NEWS

Bill C-51: Tom Mulcair to renew fight against 'dangerous and controversial' draft law

03/19/2015 09:55 EDT | Updated 05/19/2015 05:59 EDT
New Democratic Party Leader Tom Mulcair is set to renew his campaign to stop the government's sweeping proposed anti-terrorism legislation during an appearance in Vancouver later today.

The NDP leader will reiterate his opposition to what his party describes as "Stephen Harper's dangerous and controversial Bill C-51" at a news conference in Robson Square, just steps from where hundreds of protesters gathered last weekend as part of the cross-country "day of action" against the bill.

Mulcair will be flanked by former BC provincial court judges Carol Baird Ellan and Bill Sandhu, who are both slated to run for the New Democrats during the next federal election.

The bill will likely be back in the political spotlight when MPs return to Ottawa next week.

The House public safety committee is currently reviewing the legislation, and is expected to meet twice daily until Friday in order to hear from more than 50 expert witnesses.

The New Democrats, the Official Opposition in the Commons, have vowed to vote against the bill when it returns to the House in April.

The federal Liberals, meanwhile, have indicated that they will continue to support it despite concerns over the failure to increase independent oversight.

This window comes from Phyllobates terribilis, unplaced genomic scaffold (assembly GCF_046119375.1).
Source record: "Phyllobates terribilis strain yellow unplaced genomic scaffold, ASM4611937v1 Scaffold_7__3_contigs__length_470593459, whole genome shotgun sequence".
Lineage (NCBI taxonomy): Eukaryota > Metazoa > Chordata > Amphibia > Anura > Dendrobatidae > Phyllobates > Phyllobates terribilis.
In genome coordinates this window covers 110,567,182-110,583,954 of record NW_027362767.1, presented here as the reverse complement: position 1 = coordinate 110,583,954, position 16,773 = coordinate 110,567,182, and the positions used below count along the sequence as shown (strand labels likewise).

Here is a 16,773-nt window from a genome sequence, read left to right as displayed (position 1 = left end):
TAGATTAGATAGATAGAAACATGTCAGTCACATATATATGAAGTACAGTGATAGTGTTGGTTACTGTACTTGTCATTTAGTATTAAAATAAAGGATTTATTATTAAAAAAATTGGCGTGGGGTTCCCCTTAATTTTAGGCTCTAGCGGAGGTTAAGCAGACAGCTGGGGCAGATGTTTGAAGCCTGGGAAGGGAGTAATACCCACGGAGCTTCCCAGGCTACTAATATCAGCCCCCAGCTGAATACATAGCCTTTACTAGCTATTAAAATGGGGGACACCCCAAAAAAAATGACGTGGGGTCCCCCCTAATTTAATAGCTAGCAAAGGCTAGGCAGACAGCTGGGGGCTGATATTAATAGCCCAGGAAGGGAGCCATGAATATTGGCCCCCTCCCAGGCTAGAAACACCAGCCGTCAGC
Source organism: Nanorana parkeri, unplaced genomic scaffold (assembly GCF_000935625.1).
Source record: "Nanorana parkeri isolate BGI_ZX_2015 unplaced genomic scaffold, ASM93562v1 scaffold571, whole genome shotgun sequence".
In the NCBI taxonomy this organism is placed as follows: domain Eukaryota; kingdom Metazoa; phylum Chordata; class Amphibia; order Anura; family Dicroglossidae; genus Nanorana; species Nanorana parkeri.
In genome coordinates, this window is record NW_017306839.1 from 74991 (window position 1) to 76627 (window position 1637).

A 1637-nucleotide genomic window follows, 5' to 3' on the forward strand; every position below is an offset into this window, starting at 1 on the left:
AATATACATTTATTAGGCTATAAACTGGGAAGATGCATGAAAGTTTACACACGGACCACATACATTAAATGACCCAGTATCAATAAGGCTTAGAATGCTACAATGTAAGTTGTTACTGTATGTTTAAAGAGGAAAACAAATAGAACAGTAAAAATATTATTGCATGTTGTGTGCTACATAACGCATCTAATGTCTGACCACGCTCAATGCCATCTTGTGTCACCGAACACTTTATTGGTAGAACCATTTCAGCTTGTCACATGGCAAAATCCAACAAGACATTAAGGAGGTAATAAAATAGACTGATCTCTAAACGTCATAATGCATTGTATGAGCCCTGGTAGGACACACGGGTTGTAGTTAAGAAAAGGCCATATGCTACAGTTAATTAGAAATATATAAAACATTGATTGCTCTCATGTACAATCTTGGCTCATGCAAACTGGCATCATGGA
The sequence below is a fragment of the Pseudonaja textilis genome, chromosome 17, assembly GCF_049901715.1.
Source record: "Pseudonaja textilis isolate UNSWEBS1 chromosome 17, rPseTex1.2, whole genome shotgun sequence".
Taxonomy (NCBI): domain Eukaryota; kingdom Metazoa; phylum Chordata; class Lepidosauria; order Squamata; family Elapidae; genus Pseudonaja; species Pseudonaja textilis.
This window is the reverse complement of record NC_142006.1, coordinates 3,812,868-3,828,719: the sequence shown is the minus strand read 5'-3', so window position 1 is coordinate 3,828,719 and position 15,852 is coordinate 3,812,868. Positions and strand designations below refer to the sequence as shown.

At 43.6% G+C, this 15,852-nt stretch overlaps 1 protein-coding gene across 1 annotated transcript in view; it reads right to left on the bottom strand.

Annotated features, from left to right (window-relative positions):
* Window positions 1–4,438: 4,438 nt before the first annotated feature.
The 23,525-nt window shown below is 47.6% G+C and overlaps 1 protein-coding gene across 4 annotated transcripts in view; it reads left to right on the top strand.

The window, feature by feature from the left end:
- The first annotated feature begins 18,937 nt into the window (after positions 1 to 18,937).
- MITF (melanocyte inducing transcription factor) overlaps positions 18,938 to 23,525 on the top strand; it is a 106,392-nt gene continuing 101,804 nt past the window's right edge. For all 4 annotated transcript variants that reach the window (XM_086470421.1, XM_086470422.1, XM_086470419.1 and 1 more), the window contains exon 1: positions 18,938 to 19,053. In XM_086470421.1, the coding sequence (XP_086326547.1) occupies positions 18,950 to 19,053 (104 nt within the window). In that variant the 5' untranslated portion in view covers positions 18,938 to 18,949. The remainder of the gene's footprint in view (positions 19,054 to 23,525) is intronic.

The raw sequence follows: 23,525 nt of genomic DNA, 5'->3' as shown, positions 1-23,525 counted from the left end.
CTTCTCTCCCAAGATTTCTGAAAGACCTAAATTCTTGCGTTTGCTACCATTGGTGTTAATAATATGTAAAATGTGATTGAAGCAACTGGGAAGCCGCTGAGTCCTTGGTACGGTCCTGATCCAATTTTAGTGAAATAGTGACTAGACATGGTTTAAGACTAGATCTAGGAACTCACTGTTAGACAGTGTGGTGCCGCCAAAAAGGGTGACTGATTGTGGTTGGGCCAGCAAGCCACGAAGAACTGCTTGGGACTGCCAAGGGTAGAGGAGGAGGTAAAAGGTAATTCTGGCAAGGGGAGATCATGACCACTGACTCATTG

Quebec concerned by new CSIS powers

The proposal to expand the mandate of Canada's spy agency to monitor and "disrupt" potential extremist threats has also raised the official ire of the Quebec government.

Earlier this week, three provincial ministers sent a highly critical letter to their federal counterparts in which they laid out their concerns with the bill, particularly the "vast powers" the bill will give the Canadian Security Intelligence Service.

"It is worrisome that the bill gives CSIS such vast powers, including the possibility to take certain actions that violate the Canadian Charter of Rights and Freedoms and Canadian law," the letter reads.

Additionally, the ministers say, more oversight is required to ensure the new CSIS powers are used only for their legally intended purpose.

The Quebec ministers also criticized Ottawa for not consulting with Quebec on the bill.

In response, a spokesman for Public Safety Minister Steven Blaney said he was "pleased to receive support from the Quebec government on the new measures aimed at ensuring public safety from violent extremism," and pledged to "continue to maintain a dialogue" with his provincial counterparts.

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